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Title
-Scheduling a Breast Cancer Screening Can Help Save Your Life - Archived
Date
09/18/2017
Article

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For More Information:
Barbara Mackovic, Senior Manager, Media Relations
502.562.7075 or 502.641.5461
barbaramackovic@kentuckyonehealth.org

 


Scheduling a Breast Cancer Screening Can Help Save Your Life


Louisville, Ky. (September 18, 2017) – Breast Cancer Awareness Month will soon be upon us during the month of October. This is a time dedicated to raising awareness about the disease, which affects about 1 in 8 women in the United States over the course of their lifetime, according to the National Cancer Institute. As Breast Cancer Awareness Month approaches, Jewish Hospital and Sts. Mary & Elizabeth Hospital, both part of KentuckyOne Health, are encouraging women to learn more about screenings and early detection.

While breast cancer is the second leading cause of cancer death in women, statistics show many women are beating the disease. Breast cancer death rates have decreased nearly forty percent, since 1990, according to the American College of Radiology, as a result of screenings and better treatment.

“Early detection is key to saving lives,” said Brian Mattingly, MD, breast radiologist at Medical Center Jewish East and Sts. Mary & Elizabeth Hospital. “While breast cancer is sometimes found after symptoms appear, some women may not experience any symptoms, which is why regular breast cancer screenings are important, to help catch cancer in the early stages.”

The American College of Radiology recommends women begin annual mammogram screenings starting at age 40 – even if they have no symptoms or family history of breast cancer. For women with a personal or family history of breast cancer, including the BRCA genetic mutation, the risk is elevated and earlier screenings may be recommended.

“Common risk factors for breast cancer include being a woman over the age of 60, having a family history of the disease or inherited gene mutations, obesity, not having children, high breast density, benign breast conditions, women who start menstruation at an early age, heavy drinking, lack of physical activity, using oral contraceptives, or using combined hormone therapy after menopause,” said Dr. Mattingly. “It’s important to talk to a physician about a screening if you are at risk for the disease.”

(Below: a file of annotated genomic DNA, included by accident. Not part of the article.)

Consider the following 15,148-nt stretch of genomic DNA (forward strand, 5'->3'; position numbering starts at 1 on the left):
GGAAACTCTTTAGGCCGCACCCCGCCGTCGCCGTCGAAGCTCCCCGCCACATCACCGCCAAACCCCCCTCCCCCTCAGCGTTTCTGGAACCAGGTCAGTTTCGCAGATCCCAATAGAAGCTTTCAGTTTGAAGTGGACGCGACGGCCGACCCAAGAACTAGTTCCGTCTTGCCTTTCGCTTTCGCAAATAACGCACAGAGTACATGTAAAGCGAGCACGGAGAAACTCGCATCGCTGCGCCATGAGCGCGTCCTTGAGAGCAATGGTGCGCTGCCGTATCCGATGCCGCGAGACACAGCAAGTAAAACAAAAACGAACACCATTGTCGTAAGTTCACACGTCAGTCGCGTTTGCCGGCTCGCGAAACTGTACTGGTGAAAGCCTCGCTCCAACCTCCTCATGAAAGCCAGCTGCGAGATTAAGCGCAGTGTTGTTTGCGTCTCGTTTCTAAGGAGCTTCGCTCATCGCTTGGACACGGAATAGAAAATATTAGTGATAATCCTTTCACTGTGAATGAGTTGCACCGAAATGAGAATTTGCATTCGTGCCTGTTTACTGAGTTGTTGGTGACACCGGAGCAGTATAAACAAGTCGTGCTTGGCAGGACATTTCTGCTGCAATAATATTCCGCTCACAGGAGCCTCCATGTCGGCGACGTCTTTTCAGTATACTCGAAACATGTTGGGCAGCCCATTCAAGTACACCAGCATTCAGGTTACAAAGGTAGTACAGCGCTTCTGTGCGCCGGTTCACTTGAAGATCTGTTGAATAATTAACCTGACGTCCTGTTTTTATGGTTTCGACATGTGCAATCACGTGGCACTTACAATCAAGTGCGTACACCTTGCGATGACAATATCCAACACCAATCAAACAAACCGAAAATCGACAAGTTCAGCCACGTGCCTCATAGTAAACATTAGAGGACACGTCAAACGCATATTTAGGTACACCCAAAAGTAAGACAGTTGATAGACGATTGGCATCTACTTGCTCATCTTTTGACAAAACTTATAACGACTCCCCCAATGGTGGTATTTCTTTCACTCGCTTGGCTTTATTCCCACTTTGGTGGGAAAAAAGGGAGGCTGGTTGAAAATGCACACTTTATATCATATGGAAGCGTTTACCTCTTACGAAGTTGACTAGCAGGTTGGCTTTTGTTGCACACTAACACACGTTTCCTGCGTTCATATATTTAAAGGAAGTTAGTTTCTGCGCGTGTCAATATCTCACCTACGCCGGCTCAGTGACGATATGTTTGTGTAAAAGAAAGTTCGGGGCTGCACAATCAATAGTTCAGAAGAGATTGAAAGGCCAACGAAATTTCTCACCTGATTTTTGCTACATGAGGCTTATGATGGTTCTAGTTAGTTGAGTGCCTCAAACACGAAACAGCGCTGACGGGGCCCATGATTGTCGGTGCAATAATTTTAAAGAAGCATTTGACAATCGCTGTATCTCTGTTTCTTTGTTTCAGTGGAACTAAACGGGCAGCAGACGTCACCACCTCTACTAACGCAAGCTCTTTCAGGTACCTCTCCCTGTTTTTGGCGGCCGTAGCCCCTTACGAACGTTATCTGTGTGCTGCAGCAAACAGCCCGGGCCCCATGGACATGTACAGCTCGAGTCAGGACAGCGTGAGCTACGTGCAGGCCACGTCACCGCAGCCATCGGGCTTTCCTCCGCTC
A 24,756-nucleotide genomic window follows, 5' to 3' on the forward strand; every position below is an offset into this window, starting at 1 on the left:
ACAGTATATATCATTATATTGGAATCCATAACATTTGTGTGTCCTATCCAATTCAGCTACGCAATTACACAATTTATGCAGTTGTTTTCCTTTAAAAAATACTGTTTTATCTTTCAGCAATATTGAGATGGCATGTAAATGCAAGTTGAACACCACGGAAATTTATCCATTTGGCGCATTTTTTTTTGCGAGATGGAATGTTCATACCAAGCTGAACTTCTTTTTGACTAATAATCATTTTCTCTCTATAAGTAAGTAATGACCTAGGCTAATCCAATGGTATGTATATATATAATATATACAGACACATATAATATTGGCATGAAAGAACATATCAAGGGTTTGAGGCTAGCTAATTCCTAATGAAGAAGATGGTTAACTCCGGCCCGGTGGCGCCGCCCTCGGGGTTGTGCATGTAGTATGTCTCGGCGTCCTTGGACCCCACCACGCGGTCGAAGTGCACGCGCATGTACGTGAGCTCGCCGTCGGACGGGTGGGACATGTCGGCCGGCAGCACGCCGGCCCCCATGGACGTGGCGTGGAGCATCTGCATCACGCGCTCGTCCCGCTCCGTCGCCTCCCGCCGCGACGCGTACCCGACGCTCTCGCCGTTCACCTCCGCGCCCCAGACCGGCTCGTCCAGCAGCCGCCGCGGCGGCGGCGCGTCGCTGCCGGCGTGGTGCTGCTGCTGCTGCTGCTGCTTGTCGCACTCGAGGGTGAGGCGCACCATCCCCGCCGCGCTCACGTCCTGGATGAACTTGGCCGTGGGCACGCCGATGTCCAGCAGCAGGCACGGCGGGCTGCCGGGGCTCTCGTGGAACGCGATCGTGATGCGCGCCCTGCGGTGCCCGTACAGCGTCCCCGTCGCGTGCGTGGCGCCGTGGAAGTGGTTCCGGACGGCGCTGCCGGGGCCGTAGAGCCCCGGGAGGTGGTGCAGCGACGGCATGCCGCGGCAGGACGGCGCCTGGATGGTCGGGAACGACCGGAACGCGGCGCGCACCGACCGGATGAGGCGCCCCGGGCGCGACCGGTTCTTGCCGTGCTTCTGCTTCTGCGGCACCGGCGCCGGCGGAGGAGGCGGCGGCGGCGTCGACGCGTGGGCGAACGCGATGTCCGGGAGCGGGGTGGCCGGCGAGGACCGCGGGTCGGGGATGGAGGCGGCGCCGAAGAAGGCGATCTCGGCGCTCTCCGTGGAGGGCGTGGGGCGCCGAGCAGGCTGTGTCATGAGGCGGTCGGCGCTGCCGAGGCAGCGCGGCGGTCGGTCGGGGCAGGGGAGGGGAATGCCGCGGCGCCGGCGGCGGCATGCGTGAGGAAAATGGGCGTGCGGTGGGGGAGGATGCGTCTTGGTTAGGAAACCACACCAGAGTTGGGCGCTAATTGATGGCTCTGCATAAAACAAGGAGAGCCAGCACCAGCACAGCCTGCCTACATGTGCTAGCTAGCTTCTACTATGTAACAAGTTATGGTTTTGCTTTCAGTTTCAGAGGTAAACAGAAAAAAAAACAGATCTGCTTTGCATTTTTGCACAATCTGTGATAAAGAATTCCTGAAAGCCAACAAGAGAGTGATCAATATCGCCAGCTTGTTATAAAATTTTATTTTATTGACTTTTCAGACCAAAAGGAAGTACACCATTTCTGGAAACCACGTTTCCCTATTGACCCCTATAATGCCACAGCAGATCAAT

There are two screening options that may be recommended for breast cancer, including digital mammography and tomosynthesis. Traditional 2D digital mammography can be manipulated by the radiologist to get a better view of shadows, light and contrast. This can help identify whether a spot is a mass that needs to be investigated further, or simply an area of dense breast tissue.

Tomosynthesis, more commonly known as 3D mammography, was approved by the FDA in 2011 and has become another valuable tool in breast cancer detection. Tomosynthesis creates multiple slices of the breast tissue, giving reviewing physicians a clear vision of a mass that may be clouded by complex, overlapping breast tissue. This tool is especially useful for women with moderate to extremely dense breast tissue.

As Breast Cancer Awareness Month approaches, make the time to schedule a mammogram if you are over age 40 or have risk factors for breast cancer. Getting a screening can help detect cancer early-on, and give you peace of mind.

To find your nearest mammogram screening location, visit www.kentuckyonehealth.org/mammogram, or call 502.587.4327.

About Jewish Hospital
Jewish Hospital, part of KentuckyOne Health, is an internationally renowned, high-tech tertiary referral center, developing leading-edge advancements in hand and microsurgery, heart and lung care, orthopedics and sports medicine, neuroscience, organ transplantation and outpatient care. The hospital is the site of the world’s first successful hand transplant and AbioCor® implantable replacement heart procedures, in addition to the first trial of cardiac stem cells in chronic heart failure. Jewish Hospital continues to be recognized for its specialized heart care procedures, including the implant of ventricular assist devices (VAD) and transcatheter aortic valve replacement (TAVR). The Jewish Hospital Trager Transplant Center is in a select group that performs heart, lung, liver, kidney and pancreas transplantation and was part of the first international paired kidney exchange program. Services are also provided throughout the community at multiple freestanding outpatient care centers.

About Sts. Mary & Elizabeth Hospital
Sts. Mary & Elizabeth Hospital, part of KentuckyOne Health, is a 298-bed, full-service hospital, founded by the Sisters of Charity of Nazareth in 1874. The hospital offers a full range of vascular, orthopedic, cardiac, neurological, surgical, rehabilitative and emergency services. Sts. Mary & Elizabeth is also home to Bariatric Care, the region’s only weight-loss management program utilizing the Lap-Band® System. In addition, the hospital provides the Orbera Gastric Balloon procedure. The hospital has been recognized as one of the first health care facilities in the nation to receive a Blue Distinction® Center+ for Bariatric Surgery. The hospital also includes a Women’s Center dedicated to women’s breast and bone health.

About KentuckyOne Health
KentuckyOne Health, one of the largest and most comprehensive health systems in the Commonwealth, includes hospitals, physician groups, clinics, primary care centers, specialty institutes and home health agencies in Kentucky and southern Indiana. KentuckyOne Health is dedicated to bringing wellness, healing and hope to all, including the underserved.

 
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